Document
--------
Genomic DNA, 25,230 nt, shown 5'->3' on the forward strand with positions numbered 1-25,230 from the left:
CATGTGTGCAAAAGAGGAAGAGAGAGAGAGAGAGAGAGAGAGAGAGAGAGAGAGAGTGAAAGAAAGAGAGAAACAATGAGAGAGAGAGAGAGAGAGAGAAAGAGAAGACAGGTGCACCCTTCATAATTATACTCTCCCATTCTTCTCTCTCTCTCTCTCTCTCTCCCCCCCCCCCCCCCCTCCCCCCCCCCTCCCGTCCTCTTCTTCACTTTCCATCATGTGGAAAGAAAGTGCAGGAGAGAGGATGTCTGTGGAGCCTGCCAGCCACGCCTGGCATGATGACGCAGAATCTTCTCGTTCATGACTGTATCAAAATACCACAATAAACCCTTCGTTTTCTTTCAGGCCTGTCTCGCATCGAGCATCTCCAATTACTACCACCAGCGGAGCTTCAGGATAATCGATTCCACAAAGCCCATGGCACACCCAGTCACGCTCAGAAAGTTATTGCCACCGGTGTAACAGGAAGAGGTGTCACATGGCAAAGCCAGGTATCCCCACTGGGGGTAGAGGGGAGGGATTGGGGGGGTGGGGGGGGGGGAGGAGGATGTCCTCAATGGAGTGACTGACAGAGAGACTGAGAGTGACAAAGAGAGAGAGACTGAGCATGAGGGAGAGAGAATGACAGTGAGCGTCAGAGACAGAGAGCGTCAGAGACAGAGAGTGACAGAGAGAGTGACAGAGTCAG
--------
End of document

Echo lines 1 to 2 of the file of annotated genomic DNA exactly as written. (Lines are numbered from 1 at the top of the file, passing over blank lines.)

Genomic DNA, 25,230 nt, shown 5'->3' on the forward strand with positions numbered 1-25,230 from the left:
CATGTGTGCAAAAGAGGAAGAGAGAGAGAGAGAGAGAGAGAGAGAGAGAGAGAGAGTGAAAGAAAGAGAGAAACAATGAGAGAGAGAGAGAGAGAGAGAAAGAGAAGACAGGTGCACCCTTCATAATTATACTCTCCCATTCTTCTCTCTCTCTCTCTCTCTCTCCCCCCCCCCCCCCCCTCCCCCCCCCCTCCCGTCCTCTTCTTCACTTTCCATCATGTGGAAAGAAAGTGCAGGAGAGAGGATGTCTGTGGAGCCTGCCAGCCACGCCTGGCATGATGACGCAGAATCTTCTCGTTCATGACTGTATCAAAATACCACAATAAACCCTTCGTTTTCTTTCAGGCCTGTCTCGCATCGAGCATCTCCAATTACTACCACCAGCGGAGCTTCAGGATAATCGATTCCACAAAGCCCATGGCACACCCAGTCACGCTCAGAAAGTTATTGCCACCGGTGTAACAGGAAGAGGTGTCACATGGCAAAGCCAGGTATCCCCACTGGGGGTAGAGGGGAGGGATTGGGGGGGTGGGGGGGGGGGAGGAGGATGTCCTCAATGGAGTGACTGACAGAGAGACTGAGAGTGACAAAGAGAGAGAGACTGAGCATGAGGGAGAGAGAATGACAGTGAGCGTCAGAGACAGAGAGCGTCAGAGACAGAGAGTGACAGAGAGAGTGACAGAGTCAG